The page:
Screening for colorectal cancer is easy and convenient.
A stool test might be something you’d rather avoid. But it could save your life – it’s that simple. Colorectal cancer responds best to treatment when it is found and treated early. Treatment is most effective before the disease spreads outside of the colon.
If you are aged 50 to 74 and not at high risk for colorectal cancer, have a stool test every 2 years.
If you are 75 or older, talk to your doctor about whether a stool test is right for you.
There is convincing evidence that stool tests with appropriate follow-up can significantly reduce deaths from colorectal cancer.
Follow-up for a positive test should include a colonoscopy or double contrast barium enema (an x-ray of the large intestine) or flexible sigmoidoscopy.
A colonoscopy is not usually recommended as a routine screening test for people who don’t have a high risk for colorectal cancer. There isn’t enough evidence that it is more helpful than other available tests, and it has a slightly greater risk for harm.
If you are at high risk for colorectal cancer
People at high risk for colorectal cancer may need to be tested more often and at an earlier age than people with average risk. You may be at higher risk if you have:
- a parent, sibling or child who has had colorectal cancer
- a personal history of colorectal cancer or polyps
- inflammatory bowel disease
- some inherited syndromes
- signs or symptoms of colorectal cancer
Talk to your doctor about your risk. If you are at higher than average risk, you may need a personal plan for testing.
Polyps or tumours in the colon have blood vessels that can release a small amount of blood onto the stool when it passes by. Stool tests check for this hidden (occult) blood, which you can’t see with your eyes.
Two types of stool tests are used in Canada to screen for colorectal cancer.
Guaiac-based fecal occult blood test (gFOBT)
Uses a chemical reaction on a paper card to find traces of blood in the stool.
Fecal immunochemical test (FIT)
Uses specific antibodies to find traces of blood in the stool.
For both types of test, you collect the stool samples at home and place them on a stool collection card or in a stool collection container. Depending on where you live, you then take or mail the samples to a medical lab. Certain foods and drugs can affect some stool tests, so be sure to follow the instructions that come with the test kit. Ask your doctor if you have any questions.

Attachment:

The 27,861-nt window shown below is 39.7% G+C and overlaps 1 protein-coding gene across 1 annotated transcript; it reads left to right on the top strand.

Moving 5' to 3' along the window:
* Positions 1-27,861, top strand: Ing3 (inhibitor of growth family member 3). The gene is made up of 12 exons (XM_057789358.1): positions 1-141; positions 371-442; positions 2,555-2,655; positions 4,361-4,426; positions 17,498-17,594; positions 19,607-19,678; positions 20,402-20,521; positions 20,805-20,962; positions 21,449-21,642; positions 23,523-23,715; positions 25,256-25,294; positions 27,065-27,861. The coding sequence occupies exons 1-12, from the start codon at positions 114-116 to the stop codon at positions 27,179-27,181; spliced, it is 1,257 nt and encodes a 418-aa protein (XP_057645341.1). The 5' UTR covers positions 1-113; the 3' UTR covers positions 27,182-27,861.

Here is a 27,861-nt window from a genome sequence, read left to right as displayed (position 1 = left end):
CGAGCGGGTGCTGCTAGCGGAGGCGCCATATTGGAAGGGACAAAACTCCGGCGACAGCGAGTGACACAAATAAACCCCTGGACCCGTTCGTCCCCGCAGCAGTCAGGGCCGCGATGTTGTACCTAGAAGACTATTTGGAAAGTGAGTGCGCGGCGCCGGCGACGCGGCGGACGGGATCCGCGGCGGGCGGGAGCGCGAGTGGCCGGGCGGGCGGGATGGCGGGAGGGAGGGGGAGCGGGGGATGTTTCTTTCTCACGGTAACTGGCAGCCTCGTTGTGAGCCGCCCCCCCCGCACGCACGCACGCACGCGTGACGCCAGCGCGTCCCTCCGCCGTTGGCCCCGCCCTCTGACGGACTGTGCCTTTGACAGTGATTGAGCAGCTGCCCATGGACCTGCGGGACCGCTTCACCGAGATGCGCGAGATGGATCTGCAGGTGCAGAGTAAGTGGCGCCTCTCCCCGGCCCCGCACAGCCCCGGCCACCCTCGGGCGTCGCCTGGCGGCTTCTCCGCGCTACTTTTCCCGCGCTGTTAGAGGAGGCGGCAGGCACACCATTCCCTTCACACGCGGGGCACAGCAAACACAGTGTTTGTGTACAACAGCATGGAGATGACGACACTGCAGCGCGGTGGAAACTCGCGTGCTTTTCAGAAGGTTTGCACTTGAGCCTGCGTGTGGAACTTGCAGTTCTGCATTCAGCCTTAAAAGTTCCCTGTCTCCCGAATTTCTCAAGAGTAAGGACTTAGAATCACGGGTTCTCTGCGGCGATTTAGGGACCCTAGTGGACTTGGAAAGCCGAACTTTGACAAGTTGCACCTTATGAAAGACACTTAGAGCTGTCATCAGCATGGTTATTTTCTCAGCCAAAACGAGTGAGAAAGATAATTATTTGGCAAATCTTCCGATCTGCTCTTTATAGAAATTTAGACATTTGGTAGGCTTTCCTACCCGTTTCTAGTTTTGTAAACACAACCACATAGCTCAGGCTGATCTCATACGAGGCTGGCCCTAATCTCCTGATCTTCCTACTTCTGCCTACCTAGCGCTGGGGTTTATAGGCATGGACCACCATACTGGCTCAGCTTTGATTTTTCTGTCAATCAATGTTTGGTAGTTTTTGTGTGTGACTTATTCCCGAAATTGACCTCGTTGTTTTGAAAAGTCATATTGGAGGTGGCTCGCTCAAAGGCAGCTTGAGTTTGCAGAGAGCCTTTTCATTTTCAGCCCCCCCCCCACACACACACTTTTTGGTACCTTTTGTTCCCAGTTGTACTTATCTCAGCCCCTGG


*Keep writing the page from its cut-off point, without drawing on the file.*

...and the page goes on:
If there is blood in the stool
If a stool test shows traces of blood in your stool, you will need to have more tests to find out where the bleeding is coming from and why. Your doctor may suggest:
- Colonoscopy – A thin, flexible tube with a light and camera at the end is used to look at the lining of the entire colon. Watch a colonoscopy.
- Flexible sigmoidoscopy – A soft, bendable tube with a light and camera at the end is used to look at the lining of the rectum and the lower part of the colon.
- Double-contrast barium enema – An x-ray of the colon and rectum that uses a special dye (called barium). The dye helps show the lining of the colon more clearly.
If the tests show something abnormal, tissue samples for further testing (a biopsy) may be taken during a colonoscopy or sigmoidoscopy.
Other reasons for having blood in the stool
Having blood in your stool doesn’t always mean that you have polyps or cancer. Blood may come from the colon or from other parts of the digestive tract, such as the stomach or anus. The bleeding can be caused by:
- ulcers – sores on the lining of your digestive tract
- hemorrhoids – enlarged or swollen veins of the anus and rectum
- diverticulosis – tiny pouches that form at weak spots in the colon wall
- ulcerative colitis or Crohn’s disease – inflammation of the colon, also often called inflammatory bowel disease
Benefits and risks of colorectal cancer screening
Almost every test or procedure has benefits and risks. It’s important to be aware of them so that you can make an informed decision that’s right for you. No screening test is 100% accurate, but the scientific evidence tells us that having stool tests leads to a decrease in death rates in people with cancer.
- Better survival rates – In most cases, the earlier a cancer is found (detected), the better your chance of survival. Research has shown that people who have regular stool tests are more likely to survive colorectal cancer. Stool tests check for hidden blood found in the stool. Polyps or tumours in the colon have blood vessels on their surface that can release a small amount of blood in the stool. Stool tests can prevent cancer by detecting polyps that can be removed before they become cancerous.
- Better quality of life – Early detection may also mean less treatment and less time spent recovering.
- False-positive results – This happens when test results suggest cancer even though cancer is not present. False positives can cause anxiety, stress and possibly painful and unnecessary tests to rule out cancer (that is, to make sure you don’t have cancer when the screening test has suggested you might).
- False-negative results – This happens when cancer is not detected by the test even though it is present. False negatives can cause you or your physician to ignore other symptoms that suggest the presence of cancer, causing a delay in diagnosis and treatment.
- Overdiagnosis – Certain cancers may never cause any symptoms or decrease life expectancy or quality of life. However, research shows that most colorectal cancers are harmful and that colorectal cancer should be found and treated as early as possible.
- Increased exposure to harmful procedures – A colonoscopy may be needed after a positive stool test. There can be risks with this procedure such as bleeding and bowel perforation.